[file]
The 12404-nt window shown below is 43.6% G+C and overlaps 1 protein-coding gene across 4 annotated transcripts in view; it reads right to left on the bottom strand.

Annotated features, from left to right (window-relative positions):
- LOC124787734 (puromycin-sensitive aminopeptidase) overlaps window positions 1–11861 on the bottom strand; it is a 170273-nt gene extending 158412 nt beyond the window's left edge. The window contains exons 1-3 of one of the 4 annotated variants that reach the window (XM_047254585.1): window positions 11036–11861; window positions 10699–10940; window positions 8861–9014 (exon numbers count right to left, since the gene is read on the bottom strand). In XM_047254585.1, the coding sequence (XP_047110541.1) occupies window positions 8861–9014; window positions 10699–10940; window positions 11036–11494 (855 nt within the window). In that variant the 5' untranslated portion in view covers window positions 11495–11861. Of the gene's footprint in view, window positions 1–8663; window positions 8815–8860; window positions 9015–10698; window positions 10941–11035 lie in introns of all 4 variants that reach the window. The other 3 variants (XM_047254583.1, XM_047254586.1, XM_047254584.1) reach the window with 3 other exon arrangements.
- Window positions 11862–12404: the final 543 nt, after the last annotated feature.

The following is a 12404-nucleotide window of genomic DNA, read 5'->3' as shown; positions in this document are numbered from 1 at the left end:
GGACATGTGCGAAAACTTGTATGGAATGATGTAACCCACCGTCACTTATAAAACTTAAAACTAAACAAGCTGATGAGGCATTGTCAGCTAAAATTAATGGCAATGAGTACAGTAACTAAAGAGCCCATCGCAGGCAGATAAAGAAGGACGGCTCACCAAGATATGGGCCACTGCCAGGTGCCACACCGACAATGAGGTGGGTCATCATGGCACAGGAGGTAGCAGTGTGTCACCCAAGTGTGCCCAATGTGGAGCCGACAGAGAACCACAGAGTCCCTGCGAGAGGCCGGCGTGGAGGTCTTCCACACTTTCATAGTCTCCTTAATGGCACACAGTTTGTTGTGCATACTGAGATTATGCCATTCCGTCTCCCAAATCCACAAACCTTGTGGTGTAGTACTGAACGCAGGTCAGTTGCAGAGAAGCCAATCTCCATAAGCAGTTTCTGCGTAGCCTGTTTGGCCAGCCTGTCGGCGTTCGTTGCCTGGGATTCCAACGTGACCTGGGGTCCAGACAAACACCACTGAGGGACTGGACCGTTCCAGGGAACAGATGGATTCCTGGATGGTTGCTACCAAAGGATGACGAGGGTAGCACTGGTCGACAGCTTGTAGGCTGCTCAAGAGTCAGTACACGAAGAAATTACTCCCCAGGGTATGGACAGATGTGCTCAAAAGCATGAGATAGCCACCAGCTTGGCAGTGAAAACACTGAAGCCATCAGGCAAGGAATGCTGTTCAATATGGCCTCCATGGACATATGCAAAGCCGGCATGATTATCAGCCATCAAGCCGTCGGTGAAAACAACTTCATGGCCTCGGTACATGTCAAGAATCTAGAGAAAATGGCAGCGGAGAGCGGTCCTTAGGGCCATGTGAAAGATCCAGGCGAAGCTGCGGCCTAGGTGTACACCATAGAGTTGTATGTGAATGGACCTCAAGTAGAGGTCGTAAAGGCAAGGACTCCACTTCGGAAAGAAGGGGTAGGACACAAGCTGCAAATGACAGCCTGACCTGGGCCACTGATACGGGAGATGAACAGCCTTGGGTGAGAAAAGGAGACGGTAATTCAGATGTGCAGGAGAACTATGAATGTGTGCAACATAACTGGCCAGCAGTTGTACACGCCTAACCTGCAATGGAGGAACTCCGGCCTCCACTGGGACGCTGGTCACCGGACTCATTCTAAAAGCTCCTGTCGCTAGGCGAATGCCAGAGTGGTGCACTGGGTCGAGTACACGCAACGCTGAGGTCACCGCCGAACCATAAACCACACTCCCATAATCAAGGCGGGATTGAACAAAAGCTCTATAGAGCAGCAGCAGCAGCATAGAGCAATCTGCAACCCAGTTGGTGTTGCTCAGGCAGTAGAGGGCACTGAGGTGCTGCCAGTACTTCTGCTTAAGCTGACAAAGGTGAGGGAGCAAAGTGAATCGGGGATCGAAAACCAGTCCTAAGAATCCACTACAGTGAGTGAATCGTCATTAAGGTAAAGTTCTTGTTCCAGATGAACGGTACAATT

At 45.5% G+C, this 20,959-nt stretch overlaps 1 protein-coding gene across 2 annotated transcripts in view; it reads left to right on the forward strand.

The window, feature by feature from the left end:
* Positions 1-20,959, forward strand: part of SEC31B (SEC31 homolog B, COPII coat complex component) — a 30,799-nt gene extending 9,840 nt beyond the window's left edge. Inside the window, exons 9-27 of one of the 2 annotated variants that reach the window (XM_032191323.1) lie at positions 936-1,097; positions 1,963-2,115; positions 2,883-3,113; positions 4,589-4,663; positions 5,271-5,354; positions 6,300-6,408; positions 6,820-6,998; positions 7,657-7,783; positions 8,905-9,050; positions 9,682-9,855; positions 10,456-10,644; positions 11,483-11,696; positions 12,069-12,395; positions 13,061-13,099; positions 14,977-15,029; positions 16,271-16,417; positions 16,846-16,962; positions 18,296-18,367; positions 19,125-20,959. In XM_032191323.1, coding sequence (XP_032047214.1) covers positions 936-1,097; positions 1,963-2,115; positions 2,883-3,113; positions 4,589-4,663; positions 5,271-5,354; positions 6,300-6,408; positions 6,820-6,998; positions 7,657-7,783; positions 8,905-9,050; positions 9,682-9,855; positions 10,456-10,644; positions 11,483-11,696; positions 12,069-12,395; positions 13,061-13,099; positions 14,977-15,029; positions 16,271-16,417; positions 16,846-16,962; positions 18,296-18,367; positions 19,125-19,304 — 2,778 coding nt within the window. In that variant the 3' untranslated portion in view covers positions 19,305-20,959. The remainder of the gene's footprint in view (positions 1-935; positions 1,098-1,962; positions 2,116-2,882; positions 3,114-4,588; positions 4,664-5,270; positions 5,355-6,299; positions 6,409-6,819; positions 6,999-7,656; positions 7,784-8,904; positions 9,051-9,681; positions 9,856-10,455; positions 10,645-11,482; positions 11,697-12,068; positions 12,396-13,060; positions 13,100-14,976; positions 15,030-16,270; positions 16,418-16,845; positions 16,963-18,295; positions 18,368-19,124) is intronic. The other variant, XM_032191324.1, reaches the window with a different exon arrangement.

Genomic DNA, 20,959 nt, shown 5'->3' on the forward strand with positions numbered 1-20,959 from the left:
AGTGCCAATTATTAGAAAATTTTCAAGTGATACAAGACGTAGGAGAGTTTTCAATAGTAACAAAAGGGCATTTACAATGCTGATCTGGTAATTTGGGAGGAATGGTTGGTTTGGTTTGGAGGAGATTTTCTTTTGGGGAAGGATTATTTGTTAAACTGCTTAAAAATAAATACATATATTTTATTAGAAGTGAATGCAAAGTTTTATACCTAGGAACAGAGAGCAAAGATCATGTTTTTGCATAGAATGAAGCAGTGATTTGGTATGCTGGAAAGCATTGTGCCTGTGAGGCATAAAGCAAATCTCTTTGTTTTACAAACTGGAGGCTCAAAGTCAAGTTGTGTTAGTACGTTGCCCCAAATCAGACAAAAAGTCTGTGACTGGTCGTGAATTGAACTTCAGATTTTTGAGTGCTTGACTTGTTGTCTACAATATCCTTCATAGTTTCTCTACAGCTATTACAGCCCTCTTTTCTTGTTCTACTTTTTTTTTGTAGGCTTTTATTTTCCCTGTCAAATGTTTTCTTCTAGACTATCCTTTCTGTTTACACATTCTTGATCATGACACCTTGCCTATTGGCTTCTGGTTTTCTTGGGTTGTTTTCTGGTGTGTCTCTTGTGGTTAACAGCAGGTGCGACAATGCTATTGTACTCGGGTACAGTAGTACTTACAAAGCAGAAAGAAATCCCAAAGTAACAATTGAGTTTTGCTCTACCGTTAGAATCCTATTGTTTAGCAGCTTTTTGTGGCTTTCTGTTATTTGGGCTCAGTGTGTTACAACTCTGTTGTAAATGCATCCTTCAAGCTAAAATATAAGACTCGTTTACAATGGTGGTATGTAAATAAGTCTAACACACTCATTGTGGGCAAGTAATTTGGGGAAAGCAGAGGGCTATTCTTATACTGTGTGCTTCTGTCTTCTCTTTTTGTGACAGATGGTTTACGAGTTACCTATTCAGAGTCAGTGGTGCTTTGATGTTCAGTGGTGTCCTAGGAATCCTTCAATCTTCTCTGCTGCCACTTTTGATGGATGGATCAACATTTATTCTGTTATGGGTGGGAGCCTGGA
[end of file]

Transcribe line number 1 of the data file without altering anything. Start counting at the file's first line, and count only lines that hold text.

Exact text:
The 12404-nt window shown below is 43.6% G+C and overlaps 1 protein-coding gene across 4 annotated transcripts in view; it reads right to left on the bottom strand.